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    • "The number of people who have chronic HBV infection remains high because most AAPIs are immigrants from HBV-endemic areas (Lee et al., 2011). This excess risk can be attributed to high rates of HBV infection—particularly among foreign-born immigrants—combined with low levels of hepatitis B vaccination coverage due to cultural, linguistic, or financial barriers (Choe et al., 2005; Taylor et al., 2004, 2005; Thompson et al., 2003). The U.S. DHHS Office of Minority Health (OMH) warned that chronic HBV and liver cancer caused by HBV among AAPIs is one of the most serious but frequently neglected racial and ethnic health disparities in the U.S. (OMH, 2009). "
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    ABSTRACT: Objective: The aim of this study was to assess the effectiveness of a hepatitis B virus (HBV) educational program in increasing HBV knowledge. Methods: Using a cluster randomized control trial to recruit participants from the community-based organization in the Baltimore-Washington Metropolitan Area; a total of 877 Asian American participants completed a self-administered pretest. HBV knowledge was the outcome measure. The intervention group received a 30-minute educational program. After the educational program, the intervention group completed a post-education survey. Six months after the education, all participants were followed by phone. Results: The intervention group showed significantly higher knowledge scores than the control group at the 6-month follow-up (between-group difference was 1.44 for knowledge of transmission modes and 0.59 for sequelae, p < 0.01). For the intervention group, the increase in knowledge of HBV transmission modes in post-education was much higher than that at the 6-month follow-up (4.18 vs. 2.07), p < 0.01) compared to baseline. Age was also an important factor on the educational effect: Those older than 60 years reported the lowest scores in all three points. Conclusions: Findings suggest that this culturally integrated liver cancer educational program increased HBV knowledge. Differential strategies are needed to target age groups, separately educating those younger and those older.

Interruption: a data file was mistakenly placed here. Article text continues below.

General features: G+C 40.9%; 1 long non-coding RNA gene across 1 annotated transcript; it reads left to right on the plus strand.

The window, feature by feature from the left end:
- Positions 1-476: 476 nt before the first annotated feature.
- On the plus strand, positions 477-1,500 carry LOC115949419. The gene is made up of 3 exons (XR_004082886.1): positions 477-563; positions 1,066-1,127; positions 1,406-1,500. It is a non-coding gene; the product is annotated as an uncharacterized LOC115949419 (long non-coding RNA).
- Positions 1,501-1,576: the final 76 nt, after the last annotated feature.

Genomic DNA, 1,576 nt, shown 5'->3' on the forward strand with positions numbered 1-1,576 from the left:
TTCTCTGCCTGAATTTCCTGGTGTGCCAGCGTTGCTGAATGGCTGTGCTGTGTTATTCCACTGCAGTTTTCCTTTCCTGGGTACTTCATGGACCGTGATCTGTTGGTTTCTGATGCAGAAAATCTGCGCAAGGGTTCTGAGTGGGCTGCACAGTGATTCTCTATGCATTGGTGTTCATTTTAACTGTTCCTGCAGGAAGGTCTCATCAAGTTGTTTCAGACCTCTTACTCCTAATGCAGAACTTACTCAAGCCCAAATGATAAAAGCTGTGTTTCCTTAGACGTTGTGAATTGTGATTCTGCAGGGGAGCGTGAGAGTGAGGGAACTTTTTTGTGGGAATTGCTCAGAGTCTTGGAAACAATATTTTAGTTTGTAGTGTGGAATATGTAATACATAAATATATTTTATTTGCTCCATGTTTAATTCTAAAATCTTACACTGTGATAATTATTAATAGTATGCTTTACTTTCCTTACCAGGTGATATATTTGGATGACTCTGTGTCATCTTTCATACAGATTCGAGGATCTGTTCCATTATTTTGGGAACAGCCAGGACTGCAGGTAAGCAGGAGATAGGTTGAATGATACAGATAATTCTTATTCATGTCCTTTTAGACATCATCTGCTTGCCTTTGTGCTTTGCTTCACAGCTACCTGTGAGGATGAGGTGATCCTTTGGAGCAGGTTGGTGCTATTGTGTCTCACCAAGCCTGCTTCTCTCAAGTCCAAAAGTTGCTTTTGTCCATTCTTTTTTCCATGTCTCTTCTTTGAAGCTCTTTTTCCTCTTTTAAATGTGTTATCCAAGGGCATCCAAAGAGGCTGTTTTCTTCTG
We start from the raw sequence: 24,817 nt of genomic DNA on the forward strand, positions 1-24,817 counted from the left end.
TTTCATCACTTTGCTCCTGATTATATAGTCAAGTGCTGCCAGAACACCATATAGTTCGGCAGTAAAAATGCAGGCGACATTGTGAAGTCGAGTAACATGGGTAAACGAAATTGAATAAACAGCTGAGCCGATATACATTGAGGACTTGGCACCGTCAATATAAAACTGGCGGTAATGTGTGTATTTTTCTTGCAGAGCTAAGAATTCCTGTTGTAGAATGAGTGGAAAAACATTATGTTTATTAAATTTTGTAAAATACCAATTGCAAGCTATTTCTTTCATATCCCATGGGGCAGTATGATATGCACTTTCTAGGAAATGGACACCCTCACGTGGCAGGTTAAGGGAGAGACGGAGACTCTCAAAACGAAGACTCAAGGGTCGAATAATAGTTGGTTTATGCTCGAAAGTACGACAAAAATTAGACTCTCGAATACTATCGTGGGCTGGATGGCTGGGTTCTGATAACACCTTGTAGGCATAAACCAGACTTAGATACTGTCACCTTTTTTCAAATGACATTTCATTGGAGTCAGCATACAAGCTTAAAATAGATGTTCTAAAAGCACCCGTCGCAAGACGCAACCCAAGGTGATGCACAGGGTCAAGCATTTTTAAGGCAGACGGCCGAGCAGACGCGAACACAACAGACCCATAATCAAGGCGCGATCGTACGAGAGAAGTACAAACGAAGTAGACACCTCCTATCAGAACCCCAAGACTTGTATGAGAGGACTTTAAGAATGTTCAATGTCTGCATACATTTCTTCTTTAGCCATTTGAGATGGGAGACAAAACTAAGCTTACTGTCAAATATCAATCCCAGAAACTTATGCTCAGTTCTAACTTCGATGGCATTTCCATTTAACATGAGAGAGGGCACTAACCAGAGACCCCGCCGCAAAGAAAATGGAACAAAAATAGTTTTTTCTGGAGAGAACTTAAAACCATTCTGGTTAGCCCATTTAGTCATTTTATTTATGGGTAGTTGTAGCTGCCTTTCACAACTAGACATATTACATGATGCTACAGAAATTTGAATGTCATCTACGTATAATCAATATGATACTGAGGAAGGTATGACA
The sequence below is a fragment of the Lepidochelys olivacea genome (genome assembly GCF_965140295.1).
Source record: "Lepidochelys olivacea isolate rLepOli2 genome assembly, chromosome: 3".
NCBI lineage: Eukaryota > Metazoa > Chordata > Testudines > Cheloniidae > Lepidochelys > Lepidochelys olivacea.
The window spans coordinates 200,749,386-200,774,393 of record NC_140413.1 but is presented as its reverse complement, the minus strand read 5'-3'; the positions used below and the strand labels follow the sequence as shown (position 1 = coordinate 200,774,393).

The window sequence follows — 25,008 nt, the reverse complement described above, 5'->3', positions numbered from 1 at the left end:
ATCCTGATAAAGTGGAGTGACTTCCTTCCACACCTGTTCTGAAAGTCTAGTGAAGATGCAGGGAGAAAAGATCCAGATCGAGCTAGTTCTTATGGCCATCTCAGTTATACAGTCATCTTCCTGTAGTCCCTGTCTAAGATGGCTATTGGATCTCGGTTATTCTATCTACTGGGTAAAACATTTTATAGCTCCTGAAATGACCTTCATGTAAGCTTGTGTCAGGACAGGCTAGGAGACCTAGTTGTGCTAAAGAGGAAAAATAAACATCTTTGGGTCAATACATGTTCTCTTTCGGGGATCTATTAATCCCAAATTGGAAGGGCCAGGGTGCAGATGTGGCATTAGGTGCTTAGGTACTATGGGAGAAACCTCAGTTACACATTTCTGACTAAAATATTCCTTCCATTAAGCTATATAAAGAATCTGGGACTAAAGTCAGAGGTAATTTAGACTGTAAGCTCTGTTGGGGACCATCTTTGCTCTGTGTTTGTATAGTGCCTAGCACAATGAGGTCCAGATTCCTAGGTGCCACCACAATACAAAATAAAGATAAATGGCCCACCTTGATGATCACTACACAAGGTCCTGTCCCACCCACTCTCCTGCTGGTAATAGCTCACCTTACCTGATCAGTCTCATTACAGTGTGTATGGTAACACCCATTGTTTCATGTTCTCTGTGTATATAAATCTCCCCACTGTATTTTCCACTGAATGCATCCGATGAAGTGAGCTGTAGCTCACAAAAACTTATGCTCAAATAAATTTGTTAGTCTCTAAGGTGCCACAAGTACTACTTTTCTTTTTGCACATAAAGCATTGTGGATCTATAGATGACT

Full-text · Article · Nov 2012 · Preventive Medicine
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    • "), 감염률(Lee et al., 2008), 지식정도 조사 (Choe et al., 2005; Thompson et al., 2003), 환자의 관심사 조사(Alizade, Ranjbar, & Yadollahzadeh, 2008), 교육중재 프로그램의 효과(Nyamathi et al., 2009)에 관한 연구들은 연 구자의 관점에서, 그리고 사회문화적 맥락은 배제된 상태에서 이루어졌다. 한편 B형 간염과 관련된 질적 연구로 근거이론방 법을 적용한 질병경험(Yi et al., 2007)과 건강추구행위에 대한 내용분석(Tan, Cheah, & Teo, 2005) 등이 이루어져 질병관리 의 과정과 관련요인을 이해하는 데 상당부분 기여하였다. "
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    ABSTRACT: This ethnography was done to explore the meaning of illness in Korean Americans with chronic hepatitis B. The participants were 6 patients with chronic hepatitis B and 6 general informants who could provide relevant data. Data were collected from iterative fieldwork with ethnographic interviews within Korean communities in two cities in the United States. Data were analyzed using causal chain analysis developed by Wolcott. The analyses revealed three meanings for the illness: hidden disease, intentionally hidden disease, and inevitably hidden disease. The contexts of meaning of illness included characteristics of the illness, social stigma, structure of health care system and communication patterns and discourse between health care providers and clients. The meaning of illness was based on folk illness concepts and constructed in the sociocultural context. Folk etiology, pathology and interpretation of one's symptoms were factors influencing illness behavior. These findings could be a cornerstone for culture specific care for Korean Americans with chronic hepatitis B.
    Preview · Article · Oct 2010 · Journal of Korean Academy of Nursing